Banksy is an anonymous England-based street artist, political activist, and film director, active since the 1990s.
Banksy has recently lost copyright for one of his most famous artworks - "Flower Thrower", as he refused to reveal identity to judges. This could mean trouble for Banksy concerning copyright for the rest of his artwork.
Banksy originally did not want to copyright or trademark his work as he did not want to commercialise his work, it was made freely downloadable by Banksy. This changed when the UK card company 'Full Colour Black' started using Banksy's artwork on their greeting cards.
Consequently, Banksy successfully applied for an EU trademark in 2014, however, there would still be an ongoing battle between Banksy and Full Colour Black. Full Colour Black argued that Banksy was "not entitled to the trademark as he did not wish to use it for trade purposes or branding.".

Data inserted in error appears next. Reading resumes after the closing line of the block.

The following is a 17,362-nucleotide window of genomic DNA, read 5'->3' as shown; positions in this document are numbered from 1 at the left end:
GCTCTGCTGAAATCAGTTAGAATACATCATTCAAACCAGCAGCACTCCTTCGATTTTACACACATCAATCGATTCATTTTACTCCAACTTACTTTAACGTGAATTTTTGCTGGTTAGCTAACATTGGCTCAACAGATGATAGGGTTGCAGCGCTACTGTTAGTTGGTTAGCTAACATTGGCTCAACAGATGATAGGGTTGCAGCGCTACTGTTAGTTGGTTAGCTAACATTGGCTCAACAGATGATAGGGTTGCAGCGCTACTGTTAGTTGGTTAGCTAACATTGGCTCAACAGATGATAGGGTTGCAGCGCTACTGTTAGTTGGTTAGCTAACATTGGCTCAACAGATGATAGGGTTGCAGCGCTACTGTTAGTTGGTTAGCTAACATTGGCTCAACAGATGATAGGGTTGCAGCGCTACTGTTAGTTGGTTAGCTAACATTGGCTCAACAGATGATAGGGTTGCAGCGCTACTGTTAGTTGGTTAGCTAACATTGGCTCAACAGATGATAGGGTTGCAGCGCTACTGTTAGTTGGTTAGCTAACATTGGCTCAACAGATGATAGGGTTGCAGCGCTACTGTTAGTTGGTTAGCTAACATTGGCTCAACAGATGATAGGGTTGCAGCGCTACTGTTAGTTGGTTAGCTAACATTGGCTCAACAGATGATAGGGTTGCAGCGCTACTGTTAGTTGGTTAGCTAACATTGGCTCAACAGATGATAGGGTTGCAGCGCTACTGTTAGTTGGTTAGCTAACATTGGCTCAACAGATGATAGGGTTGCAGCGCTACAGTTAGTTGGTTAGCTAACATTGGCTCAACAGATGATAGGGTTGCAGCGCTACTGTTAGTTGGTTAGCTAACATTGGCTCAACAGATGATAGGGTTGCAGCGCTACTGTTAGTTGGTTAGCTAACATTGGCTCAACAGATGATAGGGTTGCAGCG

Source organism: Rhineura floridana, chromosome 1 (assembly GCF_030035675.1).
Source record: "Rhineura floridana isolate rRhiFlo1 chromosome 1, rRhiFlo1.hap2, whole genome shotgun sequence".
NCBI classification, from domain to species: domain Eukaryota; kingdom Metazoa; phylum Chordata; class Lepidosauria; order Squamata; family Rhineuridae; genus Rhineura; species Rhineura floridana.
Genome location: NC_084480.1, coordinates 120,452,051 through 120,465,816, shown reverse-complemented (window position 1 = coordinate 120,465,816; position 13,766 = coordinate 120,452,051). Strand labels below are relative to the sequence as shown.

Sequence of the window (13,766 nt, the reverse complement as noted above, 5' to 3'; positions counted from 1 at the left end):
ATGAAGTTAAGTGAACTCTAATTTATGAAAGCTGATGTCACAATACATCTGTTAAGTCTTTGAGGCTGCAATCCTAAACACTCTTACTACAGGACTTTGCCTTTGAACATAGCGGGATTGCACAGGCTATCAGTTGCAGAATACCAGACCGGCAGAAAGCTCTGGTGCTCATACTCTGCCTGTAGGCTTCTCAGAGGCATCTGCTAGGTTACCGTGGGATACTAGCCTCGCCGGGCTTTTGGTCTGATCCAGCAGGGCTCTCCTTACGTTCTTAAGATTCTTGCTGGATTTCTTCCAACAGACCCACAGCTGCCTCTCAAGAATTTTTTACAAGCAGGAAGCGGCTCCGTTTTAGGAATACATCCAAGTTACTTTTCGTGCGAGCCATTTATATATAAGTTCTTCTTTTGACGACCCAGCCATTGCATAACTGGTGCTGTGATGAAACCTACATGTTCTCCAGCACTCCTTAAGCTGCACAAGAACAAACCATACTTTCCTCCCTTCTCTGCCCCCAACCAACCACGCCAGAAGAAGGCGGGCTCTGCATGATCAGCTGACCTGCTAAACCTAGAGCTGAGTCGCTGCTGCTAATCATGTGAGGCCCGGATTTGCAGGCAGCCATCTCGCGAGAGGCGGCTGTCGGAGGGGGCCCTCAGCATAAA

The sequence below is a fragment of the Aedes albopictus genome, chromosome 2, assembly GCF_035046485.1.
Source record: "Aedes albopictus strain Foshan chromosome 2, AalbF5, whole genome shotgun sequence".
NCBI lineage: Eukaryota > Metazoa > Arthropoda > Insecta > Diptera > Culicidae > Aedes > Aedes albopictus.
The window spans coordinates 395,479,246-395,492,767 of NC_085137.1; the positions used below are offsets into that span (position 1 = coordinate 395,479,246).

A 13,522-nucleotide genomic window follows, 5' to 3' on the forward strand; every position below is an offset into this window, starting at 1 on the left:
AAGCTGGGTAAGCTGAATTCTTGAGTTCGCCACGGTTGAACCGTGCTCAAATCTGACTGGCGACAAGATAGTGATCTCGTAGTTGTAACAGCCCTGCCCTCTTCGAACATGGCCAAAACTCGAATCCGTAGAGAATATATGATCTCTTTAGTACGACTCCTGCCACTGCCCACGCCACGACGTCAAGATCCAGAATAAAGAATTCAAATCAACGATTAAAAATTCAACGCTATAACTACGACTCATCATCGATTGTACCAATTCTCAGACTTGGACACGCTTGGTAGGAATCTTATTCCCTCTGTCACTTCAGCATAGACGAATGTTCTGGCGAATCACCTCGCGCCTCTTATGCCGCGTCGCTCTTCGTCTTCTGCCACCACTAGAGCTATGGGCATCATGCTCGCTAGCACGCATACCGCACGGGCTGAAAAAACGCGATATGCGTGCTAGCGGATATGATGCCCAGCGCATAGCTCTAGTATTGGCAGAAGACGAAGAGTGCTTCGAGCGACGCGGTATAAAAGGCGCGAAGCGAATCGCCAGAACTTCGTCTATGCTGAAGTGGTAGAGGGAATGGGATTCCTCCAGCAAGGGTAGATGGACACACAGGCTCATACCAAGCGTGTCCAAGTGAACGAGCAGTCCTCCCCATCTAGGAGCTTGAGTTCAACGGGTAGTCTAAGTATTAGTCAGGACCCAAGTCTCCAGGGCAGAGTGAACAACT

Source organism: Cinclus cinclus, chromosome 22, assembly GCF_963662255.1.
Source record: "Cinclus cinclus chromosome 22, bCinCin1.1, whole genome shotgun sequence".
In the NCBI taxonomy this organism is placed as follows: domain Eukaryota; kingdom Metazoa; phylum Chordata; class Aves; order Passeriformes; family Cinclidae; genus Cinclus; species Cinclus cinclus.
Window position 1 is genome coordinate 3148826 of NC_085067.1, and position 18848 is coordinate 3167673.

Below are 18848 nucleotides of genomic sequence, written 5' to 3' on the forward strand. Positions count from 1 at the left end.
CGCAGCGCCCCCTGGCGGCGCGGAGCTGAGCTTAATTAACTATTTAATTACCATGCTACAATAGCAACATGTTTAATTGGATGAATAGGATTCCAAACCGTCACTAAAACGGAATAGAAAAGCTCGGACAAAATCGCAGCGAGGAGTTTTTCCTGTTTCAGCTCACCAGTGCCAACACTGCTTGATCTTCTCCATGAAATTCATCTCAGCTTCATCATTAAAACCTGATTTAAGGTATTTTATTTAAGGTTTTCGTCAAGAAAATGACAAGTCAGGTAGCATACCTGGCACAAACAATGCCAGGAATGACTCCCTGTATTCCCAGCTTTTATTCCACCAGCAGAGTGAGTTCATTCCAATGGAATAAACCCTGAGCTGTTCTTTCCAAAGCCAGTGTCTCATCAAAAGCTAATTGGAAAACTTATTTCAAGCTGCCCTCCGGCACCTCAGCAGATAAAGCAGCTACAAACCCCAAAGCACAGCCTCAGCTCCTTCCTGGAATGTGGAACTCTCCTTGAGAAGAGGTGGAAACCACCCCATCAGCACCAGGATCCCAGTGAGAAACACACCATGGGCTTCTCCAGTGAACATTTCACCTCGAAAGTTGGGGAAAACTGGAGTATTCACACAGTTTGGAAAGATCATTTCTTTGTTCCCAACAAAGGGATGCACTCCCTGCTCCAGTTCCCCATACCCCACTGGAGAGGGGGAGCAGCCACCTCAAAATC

To try and win the battle, in October 2019, Banksy opened up his shop where he sells versions of his artwork. The artist did this “for the sole purpose of fulfilling trademark categories”.
Unfortunately, judges at the European Union Intellectual Property Office decided that this did not make up for the fact that it was Banksy’s "own decision to graffiti public property and his previous disinterest in maintaining the copyright to his work."
Of course, judges also argued that it was difficult for Banksy to enforce copyright laws whilst remaining anonymous.
Copyright cannot be done without a true identity as then, you cannot be identified as the unquestionable owner of the works. As Banksy's trial shows - without an identity, in a court of law, it is very unlikely that you can prove copyright ownership.
Banksy's case also shows why you should always register your copyright straight away!